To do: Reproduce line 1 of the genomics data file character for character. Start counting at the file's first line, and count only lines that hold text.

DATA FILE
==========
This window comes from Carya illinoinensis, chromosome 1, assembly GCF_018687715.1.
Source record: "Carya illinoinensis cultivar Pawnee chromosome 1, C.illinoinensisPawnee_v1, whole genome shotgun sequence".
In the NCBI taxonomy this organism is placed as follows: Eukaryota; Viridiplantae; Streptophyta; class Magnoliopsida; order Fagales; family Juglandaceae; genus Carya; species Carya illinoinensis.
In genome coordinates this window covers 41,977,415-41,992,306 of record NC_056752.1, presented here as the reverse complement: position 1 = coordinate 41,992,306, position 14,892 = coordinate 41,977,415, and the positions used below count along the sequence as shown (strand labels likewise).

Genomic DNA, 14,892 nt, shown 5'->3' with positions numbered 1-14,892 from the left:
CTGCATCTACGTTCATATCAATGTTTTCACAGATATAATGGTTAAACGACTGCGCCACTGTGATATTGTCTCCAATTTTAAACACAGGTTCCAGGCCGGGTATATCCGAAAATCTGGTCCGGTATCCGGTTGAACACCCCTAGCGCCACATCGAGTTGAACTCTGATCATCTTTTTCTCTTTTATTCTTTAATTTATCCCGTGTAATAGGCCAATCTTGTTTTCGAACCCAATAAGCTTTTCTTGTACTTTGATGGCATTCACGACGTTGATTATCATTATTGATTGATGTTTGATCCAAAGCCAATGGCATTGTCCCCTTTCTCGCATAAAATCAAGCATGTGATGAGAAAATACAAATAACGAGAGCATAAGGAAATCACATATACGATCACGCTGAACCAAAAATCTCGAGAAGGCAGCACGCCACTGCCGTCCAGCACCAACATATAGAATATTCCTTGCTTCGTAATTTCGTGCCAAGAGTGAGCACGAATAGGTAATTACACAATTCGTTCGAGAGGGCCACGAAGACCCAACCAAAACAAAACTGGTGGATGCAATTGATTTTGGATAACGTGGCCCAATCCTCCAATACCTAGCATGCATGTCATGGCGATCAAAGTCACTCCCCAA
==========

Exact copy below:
This window comes from Carya illinoinensis, chromosome 1, assembly GCF_018687715.1.